UNDERSTANDING THE CRA’S PRINCIPAL RESIDENCE EXEMPTION BEFORE SELLING YOUR HOME
The sale of your residential property may be exempt (or partially exempt) from taxation by the Canada Revenue Agency (CRA) if the property is designated as your principal residence. This designation is made at the time of sale or once the property is considered sold.
If your home was your principal residence for every year that you owned it, its sale would not be subject to tax, and would not need to be reported on your income tax return. However, to qualify as a principal residence, the property does not have to be where the taxpayer lives all the time. To be considered a principal residence, the following criteria apply:
- The property is owned solely by the taxpayer, or jointly with another person;
- The property was occupied by the taxpayer and/or his or her spouse, ex-spouse, common law partner or children during the year;
- The property is designated by the taxpayer as his or her principal residence (specified at the time of its sale or partial sale, for the years the property was used as one.
An individual can only designate one property as your principal residence in a given year. If a property has only been your principal residence for part of the time you owned it, part of the capital gain on its sale will be taxable. This portion is determined by a formula that factors the number of years the property was designated as a permanent residence, the capital gain on its sale, and the total number of years it was owned.
As per the CRA, spouses can only designate one principal residence between them for all years after 1981. If each spouse held their own principal residence before 1982, both homes qualify for principal residence status for the years prior. This is worth considering given that properties like cottages, condominiums, trailers and even live-on boats may be considered principal residences.
Many other factors may be considered in the calculation of the principal residence deduction, including: the repurposing of property (e.g. residential-turned-commercial spaces), the rental of property previously lived in, the amount of land that can be considered part of a principal residence, the fair market value of property, etc. In addition, the CRA has become more vigilant about “house flipping” trends and the application of principal residence deduction or exemption. Many factors are evaluated before deciding whether property sales should be considered as investment income (capital gain) or as business income. They include: the length of time the home is owned, the extent of repairs and renovations, the livelihood of the property owner, the frequency with which he or she sells real estate, and so on.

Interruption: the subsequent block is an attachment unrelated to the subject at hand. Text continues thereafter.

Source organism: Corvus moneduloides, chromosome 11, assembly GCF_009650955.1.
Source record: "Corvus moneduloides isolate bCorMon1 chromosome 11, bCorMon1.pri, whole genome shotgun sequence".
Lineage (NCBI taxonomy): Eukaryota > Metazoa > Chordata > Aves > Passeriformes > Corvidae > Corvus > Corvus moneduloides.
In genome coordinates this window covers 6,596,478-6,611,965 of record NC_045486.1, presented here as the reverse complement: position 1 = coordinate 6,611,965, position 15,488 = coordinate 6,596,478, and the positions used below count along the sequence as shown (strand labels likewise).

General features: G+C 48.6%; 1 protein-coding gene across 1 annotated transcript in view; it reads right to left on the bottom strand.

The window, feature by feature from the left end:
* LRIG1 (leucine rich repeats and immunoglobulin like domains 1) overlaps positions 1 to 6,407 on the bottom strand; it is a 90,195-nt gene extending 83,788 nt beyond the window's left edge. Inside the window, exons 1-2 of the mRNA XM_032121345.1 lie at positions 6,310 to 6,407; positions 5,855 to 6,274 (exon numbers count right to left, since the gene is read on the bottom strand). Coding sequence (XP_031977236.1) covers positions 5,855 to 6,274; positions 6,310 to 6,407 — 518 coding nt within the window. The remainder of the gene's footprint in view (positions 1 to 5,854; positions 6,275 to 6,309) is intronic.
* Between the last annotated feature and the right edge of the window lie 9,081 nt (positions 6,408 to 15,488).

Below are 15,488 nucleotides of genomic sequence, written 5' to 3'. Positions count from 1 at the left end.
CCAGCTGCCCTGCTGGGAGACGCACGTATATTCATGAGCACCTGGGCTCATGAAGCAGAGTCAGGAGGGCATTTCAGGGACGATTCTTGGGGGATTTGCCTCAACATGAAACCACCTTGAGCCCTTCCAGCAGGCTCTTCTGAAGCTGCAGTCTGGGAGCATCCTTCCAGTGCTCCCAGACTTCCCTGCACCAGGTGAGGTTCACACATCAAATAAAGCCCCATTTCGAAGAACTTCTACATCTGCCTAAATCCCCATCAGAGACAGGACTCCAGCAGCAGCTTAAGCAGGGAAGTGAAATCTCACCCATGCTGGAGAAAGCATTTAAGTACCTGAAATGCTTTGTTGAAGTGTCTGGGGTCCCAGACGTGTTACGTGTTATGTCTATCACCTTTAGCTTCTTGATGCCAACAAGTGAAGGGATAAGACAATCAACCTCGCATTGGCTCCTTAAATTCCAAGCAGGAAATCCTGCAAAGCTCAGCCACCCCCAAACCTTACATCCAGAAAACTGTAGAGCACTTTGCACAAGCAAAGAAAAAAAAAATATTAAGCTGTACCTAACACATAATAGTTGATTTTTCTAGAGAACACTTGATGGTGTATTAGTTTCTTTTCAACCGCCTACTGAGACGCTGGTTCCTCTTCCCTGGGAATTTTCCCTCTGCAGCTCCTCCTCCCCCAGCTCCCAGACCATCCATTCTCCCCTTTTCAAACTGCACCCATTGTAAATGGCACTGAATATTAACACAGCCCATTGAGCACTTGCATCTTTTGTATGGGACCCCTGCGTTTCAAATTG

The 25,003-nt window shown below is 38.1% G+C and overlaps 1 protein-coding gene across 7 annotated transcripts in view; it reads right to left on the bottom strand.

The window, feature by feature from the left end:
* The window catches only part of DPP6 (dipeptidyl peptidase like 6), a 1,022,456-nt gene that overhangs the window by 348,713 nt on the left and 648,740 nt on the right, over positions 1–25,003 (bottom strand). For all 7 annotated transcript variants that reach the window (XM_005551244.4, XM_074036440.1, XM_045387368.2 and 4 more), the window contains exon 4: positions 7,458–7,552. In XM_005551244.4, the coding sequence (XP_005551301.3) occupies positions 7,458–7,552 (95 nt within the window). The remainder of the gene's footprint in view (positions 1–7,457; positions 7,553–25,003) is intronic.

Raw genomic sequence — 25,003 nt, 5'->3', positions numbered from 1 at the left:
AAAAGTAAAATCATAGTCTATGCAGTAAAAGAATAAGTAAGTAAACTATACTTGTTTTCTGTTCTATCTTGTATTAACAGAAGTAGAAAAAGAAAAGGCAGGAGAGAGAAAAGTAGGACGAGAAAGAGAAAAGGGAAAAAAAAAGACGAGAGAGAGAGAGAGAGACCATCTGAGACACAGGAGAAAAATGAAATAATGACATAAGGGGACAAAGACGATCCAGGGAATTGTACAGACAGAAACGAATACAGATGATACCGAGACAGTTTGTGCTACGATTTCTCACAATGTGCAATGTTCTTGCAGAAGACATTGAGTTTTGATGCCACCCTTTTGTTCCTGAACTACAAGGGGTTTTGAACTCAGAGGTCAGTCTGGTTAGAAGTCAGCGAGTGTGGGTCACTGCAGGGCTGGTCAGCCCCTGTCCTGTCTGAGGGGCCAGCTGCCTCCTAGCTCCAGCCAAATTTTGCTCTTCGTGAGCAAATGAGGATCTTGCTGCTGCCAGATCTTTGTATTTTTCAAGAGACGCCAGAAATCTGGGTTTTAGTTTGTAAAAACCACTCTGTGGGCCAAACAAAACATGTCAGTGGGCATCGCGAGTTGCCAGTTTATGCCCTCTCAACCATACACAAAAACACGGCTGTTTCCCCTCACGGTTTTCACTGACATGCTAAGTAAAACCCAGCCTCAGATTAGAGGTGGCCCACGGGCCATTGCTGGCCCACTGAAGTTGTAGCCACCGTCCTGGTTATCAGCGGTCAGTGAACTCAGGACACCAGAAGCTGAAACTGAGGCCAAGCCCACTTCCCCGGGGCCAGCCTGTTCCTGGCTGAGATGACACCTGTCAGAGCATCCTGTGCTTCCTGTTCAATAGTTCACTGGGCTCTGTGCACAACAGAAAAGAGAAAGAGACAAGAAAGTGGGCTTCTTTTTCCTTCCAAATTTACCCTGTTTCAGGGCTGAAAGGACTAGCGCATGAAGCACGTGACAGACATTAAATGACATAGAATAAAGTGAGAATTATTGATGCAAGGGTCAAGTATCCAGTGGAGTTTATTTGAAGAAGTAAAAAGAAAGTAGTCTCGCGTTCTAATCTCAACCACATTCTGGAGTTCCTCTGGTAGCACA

If you are a U.S. citizen or a green card holder living in Canada, the sale of your principal residence may result in undesirable consequences as the U.S. has significantly different regulations and definitions for what constitutes a primary residence.
One of the major differences is that the primary residence deduction available in the US can be used once every two years, and the home must be considered a primary residence for at least two out of the five years prior to the sale.
Another notable difference is the US definition of ‘ordinarily inhabited’ for tax purposes. In Canada, the question of whether a home is ordinarily inhabited in the year by a person must be resolved on the basis of the facts in each particular case. Even if a person inhabits a home for only a short period of time in the year, this is sufficient for the home to be considered ordinarily inhabited in the year by that person. For example, a summer cottage or other recreational property might be inhabited for only a week or two, but this time period is sufficient to allow it to be designated as ordinarily.
From a US tax perspective, it seems that a higher level of permanence and constancy is required for a property to be considered “ordinarily inhabited”, and therefore fit the mold of the Canadian definition. For example, the following factors should be considered in determining whether the principal residency deduction would be available on a US tax return for a US citizen living in Canada who disposed of his/her Canadian residence:
- His/her place of employment
- His/her principal living space of related family members
- The address listed on his/her federal/provincial tax returns, driver’s license, car registration and voter registration
- His/her mailing address for correspondence
Lastly, a major difference is that US rules allow for a maximum deduction of $500,000 from the gain on the sale of a primary home on jointly filed returns (maximum of $250,000 on single, married filing separately, or head of a household). These maximums are measured in US currency. Depending on the value of the Canadian dollar at time of sale and at time of purchase, as well as the closing and selling fees, these maximums may be enough to cover any gain on most properties. Any excess over these maximum amounts is subject to capital gain taxation. Furthermore, since the property will not be taxed in Canada, there are no foreign tax credits available on the US tax return.
To ensure that you benefit as much as possible from the principal residence deduction when selling your home, or for further information on how this might apply to a potential sale, contact RSW and let our tax specialist guide you.